It rises before my eyes—
an earthbound illusion—
roseate-hued, it spreads
and creates the eastern sky

our life-giving star
to our great good fortune
it is where it is
in the universe
or we would not be
where we are

I should be content
with knowledge resting in the unknown
but no, my restless mind wants to grasp
who or what guides hot heaven
that gives such diversity of life

such promise between
our first breath and last

By Gene Gobel
2 August, 2017

person watching sunrise over ocean

Photo by Patrick: pat138241


Some summer days it would be right there, hanging in air like the call of the
unseen cicada, and for a moment, nothing else existed but that aroma.

It reaches back to a song—less concerned with harmony, than with rhythm. It
leads us deeper into the wood.

And for a moment, we believe there is also a path for us, out from our own
cracked surfaces, where we can explode upward—dancing as we dissolve in the air.

By Duke Trott

rain in mountains at sunset

Duke Trott’s writing has appeared or is forthcoming in American Athenaeum, Artful Comics, Better Than Starbucks, The Hawai’i Review, and Occulum. He is currently a graduate candidate in Emerson College’s creative writing MFA program.

Petrichor is a pleasant smell that frequently accompanies the first rain after a long period of warm, dry weather. (Oxford English Dictionary)


The nave is fields of flowers,
the aisles are snow and forest trees,
the transept is rippling wind on grass,
the altar rivers, tides and seas,
the stairwells are mighty mountains
leading to the attic sky
and music effortlessly resounds
from wave, bird, storm and soft wind’s sigh.
The floating dome is decorated
with endlessly changing hue
of billowing white, scudding grey,
or deep ethereal blue,
and fleetingly in east and then west
comes a stained-glass blaze of light,
after which the dome transforms
into star-studded velvet night.

By Neil Creighton

Bavarian alps flower meadow

Neil Creighton is an Australian poet whose work as a teacher of English and Drama brought him into close contact with thousands of young lives, most happy and triumphant but too many tragically filled with neglect. It also made him intensely aware of how opportunity is so unequally proportioned and his work reflects strong interest in social justice. Recent publications include Poetry Quarterly, Poeming Pigeon, Silver Birch Press, Rat’s Ass Review, Praxis Mag Online, Ekphrastic Review, Social Justice Poetry and Verse-Virtual. He blogs at

Photo of Bavarian Alps by Jakob Radlgruber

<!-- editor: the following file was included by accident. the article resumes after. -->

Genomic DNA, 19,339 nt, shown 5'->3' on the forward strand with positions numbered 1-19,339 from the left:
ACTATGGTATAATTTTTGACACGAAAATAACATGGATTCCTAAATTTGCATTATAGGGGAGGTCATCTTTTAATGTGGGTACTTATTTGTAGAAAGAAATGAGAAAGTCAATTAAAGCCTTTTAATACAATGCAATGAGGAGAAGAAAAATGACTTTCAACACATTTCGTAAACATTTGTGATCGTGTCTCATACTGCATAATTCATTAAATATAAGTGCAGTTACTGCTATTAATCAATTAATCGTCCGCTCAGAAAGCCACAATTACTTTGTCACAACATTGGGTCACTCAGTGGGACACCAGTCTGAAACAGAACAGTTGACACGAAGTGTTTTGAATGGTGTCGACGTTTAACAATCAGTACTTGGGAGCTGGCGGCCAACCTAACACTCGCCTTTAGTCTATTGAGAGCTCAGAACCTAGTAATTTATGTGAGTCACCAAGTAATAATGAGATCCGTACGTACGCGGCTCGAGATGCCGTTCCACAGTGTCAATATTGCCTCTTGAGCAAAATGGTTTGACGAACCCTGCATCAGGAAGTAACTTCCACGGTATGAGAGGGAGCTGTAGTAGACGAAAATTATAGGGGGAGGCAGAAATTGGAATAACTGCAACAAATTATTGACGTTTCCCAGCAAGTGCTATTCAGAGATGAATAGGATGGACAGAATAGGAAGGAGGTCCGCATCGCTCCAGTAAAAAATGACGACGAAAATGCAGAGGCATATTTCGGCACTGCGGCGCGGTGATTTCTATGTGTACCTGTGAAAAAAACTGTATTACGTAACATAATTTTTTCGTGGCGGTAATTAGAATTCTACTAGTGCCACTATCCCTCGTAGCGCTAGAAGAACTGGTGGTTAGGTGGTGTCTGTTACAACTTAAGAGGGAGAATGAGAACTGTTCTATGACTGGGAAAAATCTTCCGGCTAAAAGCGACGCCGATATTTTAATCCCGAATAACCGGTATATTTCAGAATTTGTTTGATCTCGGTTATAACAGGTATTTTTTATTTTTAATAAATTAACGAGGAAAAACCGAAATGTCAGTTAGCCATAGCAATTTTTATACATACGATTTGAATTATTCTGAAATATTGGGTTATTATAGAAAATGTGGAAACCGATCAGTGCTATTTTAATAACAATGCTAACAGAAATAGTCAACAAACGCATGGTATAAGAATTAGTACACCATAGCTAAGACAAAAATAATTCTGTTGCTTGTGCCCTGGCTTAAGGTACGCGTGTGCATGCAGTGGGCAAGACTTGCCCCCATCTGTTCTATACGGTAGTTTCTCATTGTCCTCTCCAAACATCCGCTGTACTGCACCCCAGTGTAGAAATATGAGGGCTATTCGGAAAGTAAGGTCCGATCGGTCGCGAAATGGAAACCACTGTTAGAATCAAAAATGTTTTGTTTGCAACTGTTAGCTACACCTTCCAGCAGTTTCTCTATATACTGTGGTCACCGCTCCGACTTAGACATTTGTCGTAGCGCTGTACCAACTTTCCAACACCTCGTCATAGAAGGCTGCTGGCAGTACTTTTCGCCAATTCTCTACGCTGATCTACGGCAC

Mountain Magic

A fiery star
Shoots across the sky
A wish in the palm of my hand
The firmament is alive with
Sparkling lights
Endlessly dancing in and out
The Milky Way
A shining highway in the heavens
Guiding me ever on
To a new adventure
The warm glow
Of a crackling fire
As sparks spiral upward
To join in the celestial dance
At ten thousand feet
The mountains give up their magic
There is no sleeping
On a Rocky Mountain night

By Ann Christine Tabaka

campfire at night in mountains

Tabaka Author PhotoAnn Christine Tabaka was born and lives in Delaware. She is a published poet, an artist, a chemist, and a personal trainer. She loves gardening, cooking, and the ocean. Chris lives with her husband and two cats. Her poems have been published in numerous national and international poetry journals, reviews, and anthologies. Chris has been selected as the resident Haiku poet for Stanzaic Stylings.

Malangi at Yathalamarra

Early on he painted the story
Of Girrmirriŋu, the great hunter, who travelled
   From Mulaŋa, country of Malangi’s birth,
To die on Mooroonga, over the sea,
Beneath räka, the white berry-bush. This Malangi
Gave, unknown, to the currency,
Its meaning unknown as well.

And at Yathalamarra, his mother’s country,
Waterhole to which he was to return,
He painted Darter, Emu, catfish,
Long-necked turtle, water-lily—
For Yolŋu to remember and rehearse
Sacred stories, for balanda
To step away from their untruths.

By John Leonard


bark painting artwork on dollar bill
Picture of Australian one dollar note featuring the bark painting artwork of David Malangi. Photo by the author.

John Leonard was born in the UK and came to Australia in 1991. He completed a PhD at the University of Queensland and was poetry editor of Overland from 2003 to 2007. He has five collections of poetry. His Think of the World: Collected Poems 1986-2016 is available from His poetry has been translated into French, Croatian, Spanish and Chinese and published in those versions. Read more of his work at John Leonard’s Literary Pages. Photo by the author.